[Ab] Abstract:INTRODUCTION: Identifying patients with a high risk for drug-related problems (DRPs) might optimise the allocation of targeted pharmaceutical care during the hospital stay and on discharge. OBJECTIVE: To develop a self-assessment screening tool to identify patients at risk for DRPs and validate the tool regarding feasibility, acceptability and the reliability of the patients' answers. DESIGN: Prospective validation study. SETTING: Two mid-sized hospitals (300-400 beds). PARTICIPANTS: 195 patients, exclusion criteria: under 18 years old, patients with a health status not allowing a meaningful communication (eg, delirium, acute psychosis, advanced dementia, aphasia, clouded consciousness state), palliative or terminally ill patients. METHODS: Twenty-seven risk factors for the development of DRPs, identified in a previous study, provided the basis of the self-assessment questionnaire, the Drug-Associated Risk Tool (DART). Consenting patients filled in DART, and we compared their answers with objective patient data from medical records and laboratory data. RESULTS: One hundred and sixty-four patients filled in DART V.1.0 in an average time of 7 min. After a first validation, we identified statements with a low sensitivity and revised the wording of the questions related to heart insufficiency, renal impairment or liver impairment. The revised DART (V.2.0) was validated in 31 patients presenting heart insufficiency, renal impairment or liver impairment as comorbidity and reached an average specificity of 88% (range 27-100) and an average sensitivity of 67% (range 21-100). CONCLUSIONS: DART showed a satisfying feasibility and reliability. The specificity of the statements was mostly high. The sensitivity varied and was higher in statements concerning diseases that require regular disease control and attention to self-care and drug management. Asking patients about their conditions, medications and related problems can facilitate getting a first, broad picture of the risk for DRPs and possible pharmaceutical needs.
[Pt] Publication type:JOURNAL ARTICLE
[Em] Entry month:1803
[Cu] Class update date: 180310
[Lr] Last revision date:180310
[St] Status:In-Data-Review
[do] DOI:10.1136/bmjopen-2017-016610

  4 / 22606 MEDLINE  
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[PMID]: 29523082
[Au] Autor:Kork F; Rimek A; Andert A; Becker NJ; Heidenhain C; Neumann UP; Kroy D; Roehl AB; Rossaint R; Hein M
[Ad] Address:Department of Anaesthesiology, Medical Faculty, RWTH Aachen University, Pauwelsstrasse 30, 52074, Aachen, Germany. fkork@ukaachen.de.
[Ti] Title:Visual quality assessment of the liver graft by the transplanting surgeon predicts postreperfusion syndrome after liver transplantation: a retrospective cohort study.
[So] Source:BMC Anesthesiol;18(1):29, 2018 Mar 09.
[Is] ISSN:1471-2253
[Cp] Country of publication:England
[La] Language:eng
[Ab] Abstract:BACKGROUND: The discrepancy between demand and supply for liver transplants (LT) has led to an increased transplantation of organs from extended criteria donors (ECD). METHODS: In this single center retrospective analysis of 122 cadaveric LT recipients, we investigated predictors of postreperfusion syndrome (PRS) including transplant liver quality categorized by both histological assessment of steatosis and subjective visual assessment by the transplanting surgeon using multivariable regression analysis. Furthermore, we describe the relevance of PRS during the intraoperative and postoperative course of LT recipients. RESULTS: 53.3% (n = 65) of the patients suffered from PRS. Risk factors for PRS were visually assessed organ quality of the liver grafts (acceptable: OR 12.2 [95% CI 2.43-61.59], P = 0.002; poor: OR 13.4 [95% CI 1.48-121.1], P = 0.02) as well as intraoperative norepinephrine dosage before reperfusion (OR 2.2 [95% CI 1.26-3.86] per 0.1 µg kg min , P = 0.01). In contrast, histological assessment of the graft was not associated with PRS. LT recipients suffering from PRS were hemodynamically more instable after reperfusion compared to recipients not suffering from PRS. They had lower mean arterial pressures until the end of surgery (P < 0.001), received more epinephrine and norepinephrine before reperfusion (P = 0.02 and P < 0.001, respectively) as well as higher rates of continuous infusion of norepinephrine (P < 0.001) and vasopressin (P = 0.02) after reperfusion. Postoperative peak AST was significantly higher (P = 0.001) in LT recipients with PRS. LT recipients with intraoperative PRS had more postoperative adverse cardiac events (P = 0.05) and suffered more often from postoperative delirium (P = 0.04). CONCLUSIONS: Patients receiving ECD liver grafts are especially prone to PRS. Anesthesiologists should keep these newly described risk factors in mind when preparing for reperfusion in patients receiving high-risk organs.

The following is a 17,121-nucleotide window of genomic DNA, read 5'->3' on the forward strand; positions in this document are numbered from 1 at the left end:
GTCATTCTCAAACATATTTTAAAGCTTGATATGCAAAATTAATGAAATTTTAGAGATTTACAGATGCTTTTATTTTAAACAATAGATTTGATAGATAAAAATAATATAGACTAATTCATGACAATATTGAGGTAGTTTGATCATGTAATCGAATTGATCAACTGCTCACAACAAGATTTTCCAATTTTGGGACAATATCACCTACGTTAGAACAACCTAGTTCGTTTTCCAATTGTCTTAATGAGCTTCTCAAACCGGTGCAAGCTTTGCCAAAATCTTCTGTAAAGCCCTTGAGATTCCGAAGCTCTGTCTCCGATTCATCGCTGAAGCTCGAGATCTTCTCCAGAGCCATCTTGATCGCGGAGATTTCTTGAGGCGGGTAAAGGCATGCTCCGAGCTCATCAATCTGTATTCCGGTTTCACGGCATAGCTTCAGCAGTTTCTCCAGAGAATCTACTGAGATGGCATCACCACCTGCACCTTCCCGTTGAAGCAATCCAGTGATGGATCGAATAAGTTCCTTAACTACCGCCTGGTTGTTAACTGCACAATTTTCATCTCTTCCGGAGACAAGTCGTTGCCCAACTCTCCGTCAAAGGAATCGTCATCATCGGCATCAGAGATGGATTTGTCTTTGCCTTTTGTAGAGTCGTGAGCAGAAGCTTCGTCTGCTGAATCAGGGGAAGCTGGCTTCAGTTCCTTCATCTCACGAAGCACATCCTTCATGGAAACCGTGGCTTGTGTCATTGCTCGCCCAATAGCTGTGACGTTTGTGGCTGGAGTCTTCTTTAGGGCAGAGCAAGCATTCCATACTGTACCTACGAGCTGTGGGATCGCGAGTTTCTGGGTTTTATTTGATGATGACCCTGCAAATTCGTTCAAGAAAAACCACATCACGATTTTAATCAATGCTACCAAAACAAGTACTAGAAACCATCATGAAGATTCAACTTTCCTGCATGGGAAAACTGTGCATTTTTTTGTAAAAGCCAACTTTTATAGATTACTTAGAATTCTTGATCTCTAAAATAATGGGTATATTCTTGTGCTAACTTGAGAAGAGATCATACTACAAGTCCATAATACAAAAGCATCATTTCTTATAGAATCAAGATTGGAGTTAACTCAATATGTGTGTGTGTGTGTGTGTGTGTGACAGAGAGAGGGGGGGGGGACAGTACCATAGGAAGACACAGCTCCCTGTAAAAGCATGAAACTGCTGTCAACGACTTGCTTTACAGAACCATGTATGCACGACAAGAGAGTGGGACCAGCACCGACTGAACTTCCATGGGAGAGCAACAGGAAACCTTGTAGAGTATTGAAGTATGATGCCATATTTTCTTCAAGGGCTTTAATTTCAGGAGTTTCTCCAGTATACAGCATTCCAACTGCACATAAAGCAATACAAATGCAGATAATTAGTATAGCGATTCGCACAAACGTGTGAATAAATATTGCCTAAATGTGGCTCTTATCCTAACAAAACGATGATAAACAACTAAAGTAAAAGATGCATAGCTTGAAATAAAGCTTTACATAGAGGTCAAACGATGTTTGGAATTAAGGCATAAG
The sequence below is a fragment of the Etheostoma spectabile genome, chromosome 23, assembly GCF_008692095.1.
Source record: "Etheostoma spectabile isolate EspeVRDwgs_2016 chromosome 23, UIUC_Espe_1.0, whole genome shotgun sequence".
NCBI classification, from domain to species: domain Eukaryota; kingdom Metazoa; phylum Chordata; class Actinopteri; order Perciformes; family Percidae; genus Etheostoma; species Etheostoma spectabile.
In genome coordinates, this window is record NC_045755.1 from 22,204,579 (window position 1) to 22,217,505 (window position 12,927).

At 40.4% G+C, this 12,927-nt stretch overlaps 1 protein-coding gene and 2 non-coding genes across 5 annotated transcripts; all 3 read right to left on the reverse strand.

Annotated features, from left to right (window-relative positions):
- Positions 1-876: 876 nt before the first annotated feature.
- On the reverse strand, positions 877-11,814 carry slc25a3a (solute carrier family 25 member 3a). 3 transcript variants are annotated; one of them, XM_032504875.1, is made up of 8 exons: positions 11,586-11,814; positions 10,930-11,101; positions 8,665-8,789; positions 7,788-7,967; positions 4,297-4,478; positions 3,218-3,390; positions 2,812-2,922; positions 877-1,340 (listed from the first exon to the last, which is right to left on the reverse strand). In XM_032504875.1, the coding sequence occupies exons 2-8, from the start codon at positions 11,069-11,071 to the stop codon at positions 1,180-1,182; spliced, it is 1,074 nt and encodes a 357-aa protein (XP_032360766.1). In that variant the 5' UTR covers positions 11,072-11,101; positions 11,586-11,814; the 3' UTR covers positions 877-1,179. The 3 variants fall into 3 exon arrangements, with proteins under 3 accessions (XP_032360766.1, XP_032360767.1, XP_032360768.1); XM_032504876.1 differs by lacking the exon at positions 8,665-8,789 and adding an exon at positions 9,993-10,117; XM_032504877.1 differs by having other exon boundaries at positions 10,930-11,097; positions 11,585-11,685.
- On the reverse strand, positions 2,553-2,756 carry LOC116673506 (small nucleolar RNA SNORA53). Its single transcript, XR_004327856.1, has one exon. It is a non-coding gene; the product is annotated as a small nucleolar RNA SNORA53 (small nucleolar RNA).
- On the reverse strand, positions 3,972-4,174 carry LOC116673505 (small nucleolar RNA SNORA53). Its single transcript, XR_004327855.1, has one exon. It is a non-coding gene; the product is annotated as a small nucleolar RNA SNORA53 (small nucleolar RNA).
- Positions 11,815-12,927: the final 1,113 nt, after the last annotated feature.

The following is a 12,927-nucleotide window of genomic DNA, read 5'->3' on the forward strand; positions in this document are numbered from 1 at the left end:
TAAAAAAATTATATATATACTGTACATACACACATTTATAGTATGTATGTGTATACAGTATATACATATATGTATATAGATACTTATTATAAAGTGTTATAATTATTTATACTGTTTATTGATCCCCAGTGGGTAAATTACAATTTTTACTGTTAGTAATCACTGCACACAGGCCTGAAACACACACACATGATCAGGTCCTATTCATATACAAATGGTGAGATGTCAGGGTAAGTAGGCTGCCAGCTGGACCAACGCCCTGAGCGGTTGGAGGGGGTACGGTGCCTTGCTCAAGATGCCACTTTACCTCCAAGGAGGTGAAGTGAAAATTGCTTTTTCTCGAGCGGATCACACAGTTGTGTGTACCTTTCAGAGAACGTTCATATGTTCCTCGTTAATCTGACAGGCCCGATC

[Pt] Publication type:JOURNAL ARTICLE
[Em] Entry month:1803
[Cu] Class update date: 180310
[Lr] Last revision date:180310
[St] Status:In-Data-Review
[do] DOI:10.1186/s12871-018-0493-9

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[PMID]: 29505513
[Au] Autor:Zou YQ; Li XB; Yang ZX; Zhou JM; Wu YN; Zhao ZH; Liu XZ; Hu CL
[Ad] Address:Department of Anesthesiology and Intensive Care Unit, the 476 Hospital of Fuzhou General Hospital.
[Ti] Title:Impact of inhalational anesthetics on postoperative cognitive function: Study protocol of a systematic review and meta-analysis.
[So] Source:Medicine (Baltimore);97(1):e9316, 2018 Jan.
[Is] ISSN:1536-5964
[Cp] Country of publication:United States
[La] Language:eng